Orgasmical tragedy.

she slips
to winter’s underclothing and embrace;
as if a prowl of death in the sun’s hands
is unseen to the bed of bruised gardenias.
taken into stone, of the poet, the wonders of silhouettes dancing
in orgasmical tragedy,
hypnotically then with shared suffering.

© 2021 All Rights Reserved.

Written for the dVerse prompt: Write a quadrille with the word embrace in it.

60 thoughts on “Orgasmical tragedy.”

  1. I love the title. I imagine some wild Victorian woman dancing about yelling that. 😀
    I also really like the image of “a prowl of death in the sun’s hands.”
    I not quite certain I completely understand the poem, but love and death, and orgasm is “the little death” . . .

    Liked by 4 people

    1. “Orgasmical tragedy! Orgasmical tragedy! Orgasmical tragedy!” Hmm, yeah, I can see that! Can imagine it would be pretty unlady-like for a Victorian woman to say. How shameful! For how will she ever find a good husband now? 😁

      Thank you so very much, Merril! I love how you see this poem. I wrote it with the thought how love can be beautiful but how it can also be devastating if that love is also based off of sharing miseries and being this type of parasitic relationship in each other’s toxins.

      Great point about the little death and orgasm. I did not think of that originally!

      Liked by 1 person

    1. Oh yes, there are undertones of cruelty and toxicity. You are spot-on with your interpretation of my poem. Thank you so much for the beautiful comment. It means a lot, especially coming from you, a very talented poet. ❤

      Liked by 1 person

    1. I think any and all interpretations are correct. I myself value the opinion of the reader over the author’s. I personally had in mind the toxicity that a relationship can have, even if the love is strong. I love how you see this poem, and there definitely is a sadness to it as well. Thank you for your lovely feedback. ❤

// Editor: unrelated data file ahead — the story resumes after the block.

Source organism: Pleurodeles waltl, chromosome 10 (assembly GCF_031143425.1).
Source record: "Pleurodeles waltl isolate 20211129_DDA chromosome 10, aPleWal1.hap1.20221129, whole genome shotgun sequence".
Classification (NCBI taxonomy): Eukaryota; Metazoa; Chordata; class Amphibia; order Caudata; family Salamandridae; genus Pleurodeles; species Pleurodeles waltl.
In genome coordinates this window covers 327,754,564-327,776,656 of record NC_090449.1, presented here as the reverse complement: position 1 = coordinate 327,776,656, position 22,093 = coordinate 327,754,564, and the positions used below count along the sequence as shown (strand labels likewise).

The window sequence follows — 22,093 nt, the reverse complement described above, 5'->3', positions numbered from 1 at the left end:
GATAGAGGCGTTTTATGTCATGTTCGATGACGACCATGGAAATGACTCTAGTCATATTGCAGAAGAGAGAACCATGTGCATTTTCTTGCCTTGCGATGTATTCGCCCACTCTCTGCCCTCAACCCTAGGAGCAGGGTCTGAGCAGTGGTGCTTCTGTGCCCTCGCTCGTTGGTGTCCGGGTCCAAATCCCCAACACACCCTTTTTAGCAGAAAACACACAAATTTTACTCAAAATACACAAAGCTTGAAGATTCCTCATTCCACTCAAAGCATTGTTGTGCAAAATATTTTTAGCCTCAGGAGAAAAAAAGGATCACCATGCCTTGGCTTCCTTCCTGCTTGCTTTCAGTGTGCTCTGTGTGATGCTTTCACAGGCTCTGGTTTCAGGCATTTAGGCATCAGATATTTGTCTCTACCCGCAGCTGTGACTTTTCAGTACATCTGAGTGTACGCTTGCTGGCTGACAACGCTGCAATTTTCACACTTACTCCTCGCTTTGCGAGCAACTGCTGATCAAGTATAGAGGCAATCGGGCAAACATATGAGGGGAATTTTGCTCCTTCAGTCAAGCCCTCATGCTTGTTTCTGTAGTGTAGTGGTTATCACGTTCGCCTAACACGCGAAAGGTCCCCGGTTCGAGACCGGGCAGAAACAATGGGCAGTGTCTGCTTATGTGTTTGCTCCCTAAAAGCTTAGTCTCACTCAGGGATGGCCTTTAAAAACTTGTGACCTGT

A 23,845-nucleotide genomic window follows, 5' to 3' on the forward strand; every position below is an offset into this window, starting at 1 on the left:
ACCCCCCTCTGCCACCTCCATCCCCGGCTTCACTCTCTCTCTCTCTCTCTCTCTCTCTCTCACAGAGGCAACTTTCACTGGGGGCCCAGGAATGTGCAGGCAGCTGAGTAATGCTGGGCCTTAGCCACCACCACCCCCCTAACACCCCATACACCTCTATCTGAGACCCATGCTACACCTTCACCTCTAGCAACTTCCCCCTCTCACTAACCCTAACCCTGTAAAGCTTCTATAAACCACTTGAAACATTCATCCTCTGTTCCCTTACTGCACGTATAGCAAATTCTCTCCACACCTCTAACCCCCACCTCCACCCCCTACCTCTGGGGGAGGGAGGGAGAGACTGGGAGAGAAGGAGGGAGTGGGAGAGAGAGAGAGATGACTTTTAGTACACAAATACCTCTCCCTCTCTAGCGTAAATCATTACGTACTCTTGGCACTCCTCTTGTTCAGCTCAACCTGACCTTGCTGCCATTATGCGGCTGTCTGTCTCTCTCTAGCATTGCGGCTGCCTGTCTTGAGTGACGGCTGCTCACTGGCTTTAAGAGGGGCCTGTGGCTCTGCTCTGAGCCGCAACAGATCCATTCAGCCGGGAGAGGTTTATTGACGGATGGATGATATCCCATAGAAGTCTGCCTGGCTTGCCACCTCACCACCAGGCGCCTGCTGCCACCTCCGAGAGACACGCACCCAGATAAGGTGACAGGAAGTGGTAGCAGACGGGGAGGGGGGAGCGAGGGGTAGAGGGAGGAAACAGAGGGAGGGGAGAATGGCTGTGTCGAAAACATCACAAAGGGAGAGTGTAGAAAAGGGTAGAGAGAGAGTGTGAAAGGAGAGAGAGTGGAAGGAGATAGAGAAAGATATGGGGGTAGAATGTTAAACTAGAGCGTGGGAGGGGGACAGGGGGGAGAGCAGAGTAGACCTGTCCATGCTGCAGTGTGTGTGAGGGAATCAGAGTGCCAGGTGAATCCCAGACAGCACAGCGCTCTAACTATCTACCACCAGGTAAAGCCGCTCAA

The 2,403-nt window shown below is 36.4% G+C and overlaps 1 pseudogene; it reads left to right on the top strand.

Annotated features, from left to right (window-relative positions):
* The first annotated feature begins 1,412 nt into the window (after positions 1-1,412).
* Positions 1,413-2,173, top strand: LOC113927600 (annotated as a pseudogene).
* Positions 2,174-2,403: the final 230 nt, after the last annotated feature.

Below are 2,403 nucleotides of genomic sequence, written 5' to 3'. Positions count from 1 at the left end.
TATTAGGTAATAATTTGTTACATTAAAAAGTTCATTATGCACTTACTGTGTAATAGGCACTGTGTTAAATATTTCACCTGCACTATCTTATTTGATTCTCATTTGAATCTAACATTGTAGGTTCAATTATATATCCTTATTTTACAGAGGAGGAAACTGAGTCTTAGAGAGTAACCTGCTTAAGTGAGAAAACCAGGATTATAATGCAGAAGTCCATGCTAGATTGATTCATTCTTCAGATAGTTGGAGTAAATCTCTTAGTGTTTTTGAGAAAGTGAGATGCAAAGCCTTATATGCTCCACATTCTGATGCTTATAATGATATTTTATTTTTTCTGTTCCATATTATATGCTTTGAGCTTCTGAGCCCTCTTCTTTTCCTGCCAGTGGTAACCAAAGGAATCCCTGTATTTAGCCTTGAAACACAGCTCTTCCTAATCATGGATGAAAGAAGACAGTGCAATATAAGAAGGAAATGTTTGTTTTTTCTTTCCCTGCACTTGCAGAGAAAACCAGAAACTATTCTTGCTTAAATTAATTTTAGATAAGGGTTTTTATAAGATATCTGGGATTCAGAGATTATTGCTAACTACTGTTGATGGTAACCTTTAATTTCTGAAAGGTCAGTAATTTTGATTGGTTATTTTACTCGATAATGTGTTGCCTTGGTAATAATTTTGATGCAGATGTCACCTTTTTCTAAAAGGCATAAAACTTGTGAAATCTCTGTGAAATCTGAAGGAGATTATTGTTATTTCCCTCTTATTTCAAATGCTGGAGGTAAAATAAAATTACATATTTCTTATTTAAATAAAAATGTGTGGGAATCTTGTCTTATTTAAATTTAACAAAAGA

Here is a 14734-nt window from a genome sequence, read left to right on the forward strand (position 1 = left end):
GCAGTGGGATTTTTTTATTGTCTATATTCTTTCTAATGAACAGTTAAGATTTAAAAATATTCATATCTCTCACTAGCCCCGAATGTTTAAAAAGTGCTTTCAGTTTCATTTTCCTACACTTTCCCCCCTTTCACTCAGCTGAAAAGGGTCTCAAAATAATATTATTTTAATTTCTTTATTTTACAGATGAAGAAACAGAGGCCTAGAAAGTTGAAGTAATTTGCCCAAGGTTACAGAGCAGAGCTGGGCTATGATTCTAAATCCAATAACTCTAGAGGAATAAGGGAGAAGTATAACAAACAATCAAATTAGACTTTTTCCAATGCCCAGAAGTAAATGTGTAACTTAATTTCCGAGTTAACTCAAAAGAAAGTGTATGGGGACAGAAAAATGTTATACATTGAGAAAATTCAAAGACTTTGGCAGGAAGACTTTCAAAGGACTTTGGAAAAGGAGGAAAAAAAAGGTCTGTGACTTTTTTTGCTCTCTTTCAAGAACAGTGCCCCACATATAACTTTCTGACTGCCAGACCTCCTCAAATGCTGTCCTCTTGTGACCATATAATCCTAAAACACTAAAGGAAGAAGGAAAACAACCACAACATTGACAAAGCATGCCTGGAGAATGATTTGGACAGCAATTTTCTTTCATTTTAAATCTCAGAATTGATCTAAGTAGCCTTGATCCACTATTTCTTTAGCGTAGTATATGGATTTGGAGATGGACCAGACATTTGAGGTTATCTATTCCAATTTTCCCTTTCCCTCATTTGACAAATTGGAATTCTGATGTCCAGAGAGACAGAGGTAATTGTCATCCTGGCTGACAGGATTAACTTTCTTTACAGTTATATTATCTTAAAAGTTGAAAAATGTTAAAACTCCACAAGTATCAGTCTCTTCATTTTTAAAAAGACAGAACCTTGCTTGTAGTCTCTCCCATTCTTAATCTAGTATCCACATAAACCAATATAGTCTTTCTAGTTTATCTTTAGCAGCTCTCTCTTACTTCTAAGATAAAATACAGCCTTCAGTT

Liked by 1 person

  2. “shadows dancing” “hypnotically” gives shape and motion to this dark piece. Orgasm has been a naughty pleasure for centuries. Thank Eros we are woke about it presently.

    Liked by 3 people

  3. Genuinely love the language here. Reading the poem aloud has a particular pleasure to it, and I feel like if this is your general quality of writing, I’m going to enjoy following your works.

    Liked by 3 people

    1. I would say this is how my writing generally is, but I will let you be the judge of that overtime. Thank you so much for your kindness and feedback. I do hope you enjoy the upcoming content. ❤ ❤


    1. Man, David, if you feel humbled you have to imagine how I’d feel after reading your lovely comment! I feel deeply humbled and flattered that my poem could have such an effect. It’s just I know exactly what you describe especially as I see wonderful pieces by the writing community and to hear that, it’s wow. Thank you so much for your feedback. ❤ ❤

      Kol Tuv, my friend!

      Liked by 1 person

  4. I love this, Lucy, especially the way you play with words, such as ‘slips’ (also women’s undergarments), and the image of that ‘bed of bruised gardenias’ and the ‘silhouettes dancing in orgasmical tragedy’. It reminds me a little of Tipping the Velvet by Sarah Waters, a Victorian tale of repressed sexuality.

    Liked by 2 people

  5. Hello there
    Its Gunjan Rathor this side.
    Author of ‘The First Steps’ book and co-author of two more books. Presently in 12th standard PCB student. From Raipur, CG India
    Right now we are preparing for an anthology and came to Know that you are a good writer. It will be great to see you joining us 
    If you want I can send you more details 


  6. A bed of bruised gardenias……this is a STUNNING image!
    The gardenia has always been a favorite flower of mine….as a high school and university student, if ever I were to receive a corsage for a dance, I always asked for a gardenia. And how quickly they became damaged with the wearing….bruised is the perfect word for what happened to them….even when untouched, once upon the wrist.

    Liked by 1 person

    1. How did I miss this comment? My apologies for that!

      Thank you so very much for the kind words. That is very funny about the gardenia becoming damaged, and ironically, I know nothing about them. When I was in high school, my teacher loved them and she was shocked how I never saw the flower in real life lol (I wrote a poem about them, I believe).


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